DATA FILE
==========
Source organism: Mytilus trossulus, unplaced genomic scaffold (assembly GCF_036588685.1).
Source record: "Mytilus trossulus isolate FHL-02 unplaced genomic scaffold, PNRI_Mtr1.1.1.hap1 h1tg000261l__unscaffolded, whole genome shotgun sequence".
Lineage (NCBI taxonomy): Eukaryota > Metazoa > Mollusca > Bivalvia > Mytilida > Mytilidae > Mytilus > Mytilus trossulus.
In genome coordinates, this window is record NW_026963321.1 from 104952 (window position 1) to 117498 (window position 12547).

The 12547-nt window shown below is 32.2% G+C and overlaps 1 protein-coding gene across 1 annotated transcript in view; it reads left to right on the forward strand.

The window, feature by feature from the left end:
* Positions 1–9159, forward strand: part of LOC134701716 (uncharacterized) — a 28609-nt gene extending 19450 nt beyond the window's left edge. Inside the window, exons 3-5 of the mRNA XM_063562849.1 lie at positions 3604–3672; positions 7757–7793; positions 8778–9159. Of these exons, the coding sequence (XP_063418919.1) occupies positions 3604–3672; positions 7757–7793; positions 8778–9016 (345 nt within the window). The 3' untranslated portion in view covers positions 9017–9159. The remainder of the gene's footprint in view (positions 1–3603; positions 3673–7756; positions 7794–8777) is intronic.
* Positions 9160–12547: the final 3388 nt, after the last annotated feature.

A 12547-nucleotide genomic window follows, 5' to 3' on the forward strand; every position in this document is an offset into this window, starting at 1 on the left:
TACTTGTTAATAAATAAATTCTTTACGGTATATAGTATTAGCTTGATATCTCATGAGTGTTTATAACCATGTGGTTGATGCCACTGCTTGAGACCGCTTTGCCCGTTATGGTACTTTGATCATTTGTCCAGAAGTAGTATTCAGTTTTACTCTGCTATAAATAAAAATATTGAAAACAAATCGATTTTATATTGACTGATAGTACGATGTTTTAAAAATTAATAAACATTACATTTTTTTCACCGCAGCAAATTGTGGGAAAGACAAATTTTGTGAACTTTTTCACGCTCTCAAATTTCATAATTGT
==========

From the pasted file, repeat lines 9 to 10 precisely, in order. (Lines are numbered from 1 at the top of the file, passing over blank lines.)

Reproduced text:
A 12547-nucleotide genomic window follows, 5' to 3' on the forward strand; every position in this document is an offset into this window, starting at 1 on the left:
TACTTGTTAATAAATAAATTCTTTACGGTATATAGTATTAGCTTGATATCTCATGAGTGTTTATAACCATGTGGTTGATGCCACTGCTTGAGACCGCTTTGCCCGTTATGGTACTTTGATCATTTGTCCAGAAGTAGTATTCAGTTTTACTCTGCTATAAATAAAAATATTGAAAACAAATCGATTTTATATTGACTGATAGTACGATGTTTTAAAAATTAATAAACATTACATTTTTTTCACCGCAGCAAATTGTGGGAAAGACAAATTTTGTGAACTTTTTCACGCTCTCAAATTTCATAATTGT